Last month, I had the opportunity to stop by the 2013 Pedaler’s Fair, hosted this year in Seattle’s Underground Events Space in Belltown.
The first of the cyclist-targeted clothing lines I was drawn to was Telaio Clothing. The line of designer and maker Katherine Andrews, Telaio’s line of handbuilt wool clothing is comes in colors that seem fitting for the northwest – charcoal greys and khakis, in classic pieces for men and women. The wool blazers and riding pants have a unisex, uniform feel to them – the simple colors and cuts could easily be incorporated into any wardrobe and look nondescript on and off a bike. As Katherine, the designer/tailor behind Telaio expressed, Telaio clothes are intended to easily become a uniform, sewn with the care and intention required for a long-wearing investment piece.
I really appreciated clothing designer Babecycle‘s approach to bike wear for its femininity. Designer Sonia McBride’s recent line included a really beautiful skirt that caught my eye, offered in both a dayglo shade of chartreuse, and a bright orchid / fuchsia color. The feminine, A-line cut and textured fabric are intended to look beautiful both on and off the bike, allowing for movement while cycling, but stylish enough to wear to the office or around town. Personally, the chartreuse color is a bit bright for my personal taste, but I’m really drawn to the idea of incorporating a dayglo piece of clothing into my wardrobe that could serve as a more stylish version of a florescent vest. Pieces from Babecycle’s line are available for purchase in Fremont at Hub and Bespoke, or online in their Etsy shop.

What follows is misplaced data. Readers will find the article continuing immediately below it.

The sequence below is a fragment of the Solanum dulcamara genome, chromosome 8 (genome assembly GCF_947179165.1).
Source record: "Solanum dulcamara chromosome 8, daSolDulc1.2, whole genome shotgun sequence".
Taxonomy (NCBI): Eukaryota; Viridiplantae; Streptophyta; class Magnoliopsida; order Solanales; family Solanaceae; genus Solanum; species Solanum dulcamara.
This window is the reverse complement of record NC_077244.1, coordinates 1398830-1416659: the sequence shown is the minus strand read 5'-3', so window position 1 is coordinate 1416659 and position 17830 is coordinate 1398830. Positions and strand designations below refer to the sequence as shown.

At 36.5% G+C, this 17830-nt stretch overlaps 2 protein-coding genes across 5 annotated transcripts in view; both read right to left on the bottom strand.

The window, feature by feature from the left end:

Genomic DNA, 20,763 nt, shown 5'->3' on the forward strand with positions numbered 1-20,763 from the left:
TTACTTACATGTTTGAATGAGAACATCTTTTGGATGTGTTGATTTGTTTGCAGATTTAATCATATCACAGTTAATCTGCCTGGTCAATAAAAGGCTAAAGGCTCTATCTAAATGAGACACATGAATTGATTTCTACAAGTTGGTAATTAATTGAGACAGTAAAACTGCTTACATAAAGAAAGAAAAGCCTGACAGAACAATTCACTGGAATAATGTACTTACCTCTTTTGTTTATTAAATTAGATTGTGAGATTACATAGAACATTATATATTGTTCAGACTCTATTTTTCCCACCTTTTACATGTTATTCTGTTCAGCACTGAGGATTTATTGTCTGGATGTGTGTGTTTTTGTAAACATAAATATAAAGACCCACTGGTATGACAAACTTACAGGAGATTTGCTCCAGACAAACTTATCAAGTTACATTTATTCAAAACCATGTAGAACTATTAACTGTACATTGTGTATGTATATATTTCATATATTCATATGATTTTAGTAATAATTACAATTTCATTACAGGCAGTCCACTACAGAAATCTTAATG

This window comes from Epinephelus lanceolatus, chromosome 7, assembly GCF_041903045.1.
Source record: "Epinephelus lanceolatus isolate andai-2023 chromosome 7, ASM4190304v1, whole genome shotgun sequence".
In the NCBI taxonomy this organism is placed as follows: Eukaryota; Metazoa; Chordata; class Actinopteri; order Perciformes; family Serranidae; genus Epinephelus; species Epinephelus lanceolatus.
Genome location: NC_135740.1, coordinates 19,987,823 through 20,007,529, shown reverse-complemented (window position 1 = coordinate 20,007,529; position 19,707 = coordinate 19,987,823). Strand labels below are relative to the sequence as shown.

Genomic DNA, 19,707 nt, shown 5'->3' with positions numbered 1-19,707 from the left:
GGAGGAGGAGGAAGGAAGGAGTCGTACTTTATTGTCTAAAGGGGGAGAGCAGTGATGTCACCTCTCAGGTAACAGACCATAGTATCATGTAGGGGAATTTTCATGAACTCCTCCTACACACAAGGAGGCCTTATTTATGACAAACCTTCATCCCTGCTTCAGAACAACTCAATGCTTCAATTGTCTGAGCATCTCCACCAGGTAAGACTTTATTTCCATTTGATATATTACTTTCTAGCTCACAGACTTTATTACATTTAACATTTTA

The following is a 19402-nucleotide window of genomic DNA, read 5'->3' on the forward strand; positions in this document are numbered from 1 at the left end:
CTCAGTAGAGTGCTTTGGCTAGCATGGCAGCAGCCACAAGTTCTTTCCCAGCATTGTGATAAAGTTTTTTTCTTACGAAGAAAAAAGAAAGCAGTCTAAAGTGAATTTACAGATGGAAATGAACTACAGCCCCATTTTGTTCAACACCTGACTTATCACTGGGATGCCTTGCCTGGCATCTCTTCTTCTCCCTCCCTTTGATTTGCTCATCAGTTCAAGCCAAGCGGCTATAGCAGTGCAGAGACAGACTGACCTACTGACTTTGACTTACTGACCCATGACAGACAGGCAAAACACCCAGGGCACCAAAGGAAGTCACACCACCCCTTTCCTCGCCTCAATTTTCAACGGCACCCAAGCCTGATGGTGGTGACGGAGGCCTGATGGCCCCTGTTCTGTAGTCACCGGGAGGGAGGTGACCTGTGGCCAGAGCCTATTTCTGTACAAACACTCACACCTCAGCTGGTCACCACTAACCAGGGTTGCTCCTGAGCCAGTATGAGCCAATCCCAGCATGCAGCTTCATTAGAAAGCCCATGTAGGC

Chartreuse skirt by Babecycle
Of all the exhibitors at the fair, I was most intrigued by the beautiful fleet of cycles that the guys of Seattle-based Bombus Bikes were showcasing. All custom built, each of the 4 frames displayed were incredibly unique – not just in the more aesthetic decisions of paint colors and accessories – but in frame type and use. It was easy to tell how much thought went into crafting each frame with a specific purpose and type of rider in mind, and then in the selection of accessories that make the final builds look so intentionally beautiful.